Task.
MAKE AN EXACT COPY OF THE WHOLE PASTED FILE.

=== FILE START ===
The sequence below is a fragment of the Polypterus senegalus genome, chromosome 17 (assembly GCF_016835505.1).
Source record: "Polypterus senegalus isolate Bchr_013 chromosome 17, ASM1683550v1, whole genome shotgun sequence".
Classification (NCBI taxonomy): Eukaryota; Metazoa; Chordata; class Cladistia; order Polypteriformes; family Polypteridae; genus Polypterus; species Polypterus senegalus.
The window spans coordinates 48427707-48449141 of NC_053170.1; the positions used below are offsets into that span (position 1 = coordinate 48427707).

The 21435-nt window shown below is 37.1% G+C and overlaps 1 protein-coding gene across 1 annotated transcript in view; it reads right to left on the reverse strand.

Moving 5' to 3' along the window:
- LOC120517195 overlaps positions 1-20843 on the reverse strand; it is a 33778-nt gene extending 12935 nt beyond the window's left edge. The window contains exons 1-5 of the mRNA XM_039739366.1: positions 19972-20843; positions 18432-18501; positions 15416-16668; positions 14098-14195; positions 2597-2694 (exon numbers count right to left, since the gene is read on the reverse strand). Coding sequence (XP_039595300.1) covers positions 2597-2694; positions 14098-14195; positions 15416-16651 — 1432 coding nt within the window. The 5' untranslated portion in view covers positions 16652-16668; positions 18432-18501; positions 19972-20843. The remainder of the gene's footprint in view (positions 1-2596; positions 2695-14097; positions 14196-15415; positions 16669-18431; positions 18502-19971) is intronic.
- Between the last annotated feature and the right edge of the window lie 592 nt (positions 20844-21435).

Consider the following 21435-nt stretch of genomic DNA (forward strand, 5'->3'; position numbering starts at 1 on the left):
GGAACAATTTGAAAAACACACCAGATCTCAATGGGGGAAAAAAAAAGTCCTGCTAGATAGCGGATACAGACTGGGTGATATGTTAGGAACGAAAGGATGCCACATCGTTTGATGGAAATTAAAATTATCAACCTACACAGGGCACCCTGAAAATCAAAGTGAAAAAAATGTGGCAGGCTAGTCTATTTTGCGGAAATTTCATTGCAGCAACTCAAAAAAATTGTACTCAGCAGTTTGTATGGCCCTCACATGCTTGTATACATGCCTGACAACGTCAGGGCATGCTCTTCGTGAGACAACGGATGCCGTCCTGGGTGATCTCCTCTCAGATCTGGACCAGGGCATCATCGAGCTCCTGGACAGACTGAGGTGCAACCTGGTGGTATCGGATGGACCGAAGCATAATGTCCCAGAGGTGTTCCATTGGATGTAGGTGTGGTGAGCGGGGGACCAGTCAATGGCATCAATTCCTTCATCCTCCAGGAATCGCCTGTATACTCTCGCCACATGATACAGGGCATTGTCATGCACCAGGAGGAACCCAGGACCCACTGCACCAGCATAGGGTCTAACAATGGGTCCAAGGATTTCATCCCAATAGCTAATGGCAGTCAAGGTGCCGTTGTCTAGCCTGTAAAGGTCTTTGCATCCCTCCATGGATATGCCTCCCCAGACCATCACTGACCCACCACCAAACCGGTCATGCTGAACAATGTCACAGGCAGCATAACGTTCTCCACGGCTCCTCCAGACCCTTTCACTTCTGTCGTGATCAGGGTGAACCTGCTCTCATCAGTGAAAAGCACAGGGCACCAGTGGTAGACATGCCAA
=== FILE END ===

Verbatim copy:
The sequence below is a fragment of the Polypterus senegalus genome, chromosome 17 (assembly GCF_016835505.1).
Source record: "Polypterus senegalus isolate Bchr_013 chromosome 17, ASM1683550v1, whole genome shotgun sequence".
Classification (NCBI taxonomy): Eukaryota; Metazoa; Chordata; class Cladistia; order Polypteriformes; family Polypteridae; genus Polypterus; species Polypterus senegalus.
The window spans coordinates 48427707-48449141 of NC_053170.1; the positions used below are offsets into that span (position 1 = coordinate 48427707).

The 21435-nt window shown below is 37.1% G+C and overlaps 1 protein-coding gene across 1 annotated transcript in view; it reads right to left on the reverse strand.

Moving 5' to 3' along the window:
- LOC120517195 overlaps positions 1-20843 on the reverse strand; it is a 33778-nt gene extending 12935 nt beyond the window's left edge. The window contains exons 1-5 of the mRNA XM_039739366.1: positions 19972-20843; positions 18432-18501; positions 15416-16668; positions 14098-14195; positions 2597-2694 (exon numbers count right to left, since the gene is read on the reverse strand). Coding sequence (XP_039595300.1) covers positions 2597-2694; positions 14098-14195; positions 15416-16651 — 1432 coding nt within the window. The 5' untranslated portion in view covers positions 16652-16668; positions 18432-18501; positions 19972-20843. The remainder of the gene's footprint in view (positions 1-2596; positions 2695-14097; positions 14196-15415; positions 16669-18431; positions 18502-19971) is intronic.
- Between the last annotated feature and the right edge of the window lie 592 nt (positions 20844-21435).

Consider the following 21435-nt stretch of genomic DNA (forward strand, 5'->3'; position numbering starts at 1 on the left):
GGAACAATTTGAAAAACACACCAGATCTCAATGGGGGAAAAAAAAAGTCCTGCTAGATAGCGGATACAGACTGGGTGATATGTTAGGAACGAAAGGATGCCACATCGTTTGATGGAAATTAAAATTATCAACCTACACAGGGCACCCTGAAAATCAAAGTGAAAAAAATGTGGCAGGCTAGTCTATTTTGCGGAAATTTCATTGCAGCAACTCAAAAAAATTGTACTCAGCAGTTTGTATGGCCCTCACATGCTTGTATACATGCCTGACAACGTCAGGGCATGCTCTTCGTGAGACAACGGATGCCGTCCTGGGTGATCTCCTCTCAGATCTGGACCAGGGCATCATCGAGCTCCTGGACAGACTGAGGTGCAACCTGGTGGTATCGGATGGACCGAAGCATAATGTCCCAGAGGTGTTCCATTGGATGTAGGTGTGGTGAGCGGGGGACCAGTCAATGGCATCAATTCCTTCATCCTCCAGGAATCGCCTGTATACTCTCGCCACATGATACAGGGCATTGTCATGCACCAGGAGGAACCCAGGACCCACTGCACCAGCATAGGGTCTAACAATGGGTCCAAGGATTTCATCCCAATAGCTAATGGCAGTCAAGGTGCCGTTGTCTAGCCTGTAAAGGTCTTTGCATCCCTCCATGGATATGCCTCCCCAGACCATCACTGACCCACCACCAAACCGGTCATGCTGAACAATGTCACAGGCAGCATAACGTTCTCCACGGCTCCTCCAGACCCTTTCACTTCTGTCGTGATCAGGGTGAACCTGCTCTCATCAGTGAAAAGCACAGGGCACCAGTGGTAGACATGCCAA